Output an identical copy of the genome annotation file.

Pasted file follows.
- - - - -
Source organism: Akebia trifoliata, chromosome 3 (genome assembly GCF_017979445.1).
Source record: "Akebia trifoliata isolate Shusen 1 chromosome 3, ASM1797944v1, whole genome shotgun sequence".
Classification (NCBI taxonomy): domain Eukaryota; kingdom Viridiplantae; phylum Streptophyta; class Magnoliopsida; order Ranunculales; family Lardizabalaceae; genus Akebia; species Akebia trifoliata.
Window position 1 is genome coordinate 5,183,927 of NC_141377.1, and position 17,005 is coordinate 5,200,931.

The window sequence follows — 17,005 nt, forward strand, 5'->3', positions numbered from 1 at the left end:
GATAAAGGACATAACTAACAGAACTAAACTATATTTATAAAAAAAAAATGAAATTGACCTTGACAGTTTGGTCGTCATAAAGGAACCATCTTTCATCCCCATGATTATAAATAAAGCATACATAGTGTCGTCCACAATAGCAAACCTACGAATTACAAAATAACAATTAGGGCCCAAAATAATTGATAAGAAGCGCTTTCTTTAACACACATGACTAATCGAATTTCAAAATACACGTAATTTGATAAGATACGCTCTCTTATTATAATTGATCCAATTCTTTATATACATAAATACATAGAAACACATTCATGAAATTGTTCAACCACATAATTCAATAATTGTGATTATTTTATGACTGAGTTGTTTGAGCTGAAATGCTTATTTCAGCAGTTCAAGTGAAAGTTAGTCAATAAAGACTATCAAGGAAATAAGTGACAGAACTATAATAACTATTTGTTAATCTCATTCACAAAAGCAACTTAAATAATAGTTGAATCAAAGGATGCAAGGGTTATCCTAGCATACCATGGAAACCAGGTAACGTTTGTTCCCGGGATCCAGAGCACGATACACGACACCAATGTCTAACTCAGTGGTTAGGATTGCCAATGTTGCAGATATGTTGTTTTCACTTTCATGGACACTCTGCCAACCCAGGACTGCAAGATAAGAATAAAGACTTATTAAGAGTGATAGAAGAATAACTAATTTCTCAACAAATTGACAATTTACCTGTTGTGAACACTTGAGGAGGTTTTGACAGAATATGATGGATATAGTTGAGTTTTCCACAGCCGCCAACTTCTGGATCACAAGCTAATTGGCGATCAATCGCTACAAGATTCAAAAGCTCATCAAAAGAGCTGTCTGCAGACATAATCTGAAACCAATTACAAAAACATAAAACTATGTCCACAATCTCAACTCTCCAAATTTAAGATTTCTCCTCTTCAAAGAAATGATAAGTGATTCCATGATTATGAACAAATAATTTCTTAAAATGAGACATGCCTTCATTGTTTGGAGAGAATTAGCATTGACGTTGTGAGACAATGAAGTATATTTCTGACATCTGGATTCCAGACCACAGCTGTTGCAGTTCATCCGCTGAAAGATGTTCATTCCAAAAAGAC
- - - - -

Source organism: Akebia trifoliata, chromosome 3 (genome assembly GCF_017979445.1).
Source record: "Akebia trifoliata isolate Shusen 1 chromosome 3, ASM1797944v1, whole genome shotgun sequence".
Classification (NCBI taxonomy): domain Eukaryota; kingdom Viridiplantae; phylum Streptophyta; class Magnoliopsida; order Ranunculales; family Lardizabalaceae; genus Akebia; species Akebia trifoliata.
Window position 1 is genome coordinate 5,183,927 of NC_141377.1, and position 17,005 is coordinate 5,200,931.

The window sequence follows — 17,005 nt, forward strand, 5'->3', positions numbered from 1 at the left end:
GATAAAGGACATAACTAACAGAACTAAACTATATTTATAAAAAAAAAATGAAATTGACCTTGACAGTTTGGTCGTCATAAAGGAACCATCTTTCATCCCCATGATTATAAATAAAGCATACATAGTGTCGTCCACAATAGCAAACCTACGAATTACAAAATAACAATTAGGGCCCAAAATAATTGATAAGAAGCGCTTTCTTTAACACACATGACTAATCGAATTTCAAAATACACGTAATTTGATAAGATACGCTCTCTTATTATAATTGATCCAATTCTTTATATACATAAATACATAGAAACACATTCATGAAATTGTTCAACCACATAATTCAATAATTGTGATTATTTTATGACTGAGTTGTTTGAGCTGAAATGCTTATTTCAGCAGTTCAAGTGAAAGTTAGTCAATAAAGACTATCAAGGAAATAAGTGACAGAACTATAATAACTATTTGTTAATCTCATTCACAAAAGCAACTTAAATAATAGTTGAATCAAAGGATGCAAGGGTTATCCTAGCATACCATGGAAACCAGGTAACGTTTGTTCCCGGGATCCAGAGCACGATACACGACACCAATGTCTAACTCAGTGGTTAGGATTGCCAATGTTGCAGATATGTTGTTTTCACTTTCATGGACACTCTGCCAACCCAGGACTGCAAGATAAGAATAAAGACTTATTAAGAGTGATAGAAGAATAACTAATTTCTCAACAAATTGACAATTTACCTGTTGTGAACACTTGAGGAGGTTTTGACAGAATATGATGGATATAGTTGAGTTTTCCACAGCCGCCAACTTCTGGATCACAAGCTAATTGGCGATCAATCGCTACAAGATTCAAAAGCTCATCAAAAGAGCTGTCTGCAGACATAATCTGAAACCAATTACAAAAACATAAAACTATGTCCACAATCTCAACTCTCCAAATTTAAGATTTCTCCTCTTCAAAGAAATGATAAGTGATTCCATGATTATGAACAAATAATTTCTTAAAATGAGACATGCCTTCATTGTTTGGAGAGAATTAGCATTGACGTTGTGAGACAATGAAGTATATTTCTGACATCTGGATTCCAGACCACAGCTGTTGCAGTTCATCCGCTGAAAGATGTTCATTCCAAAAAGAC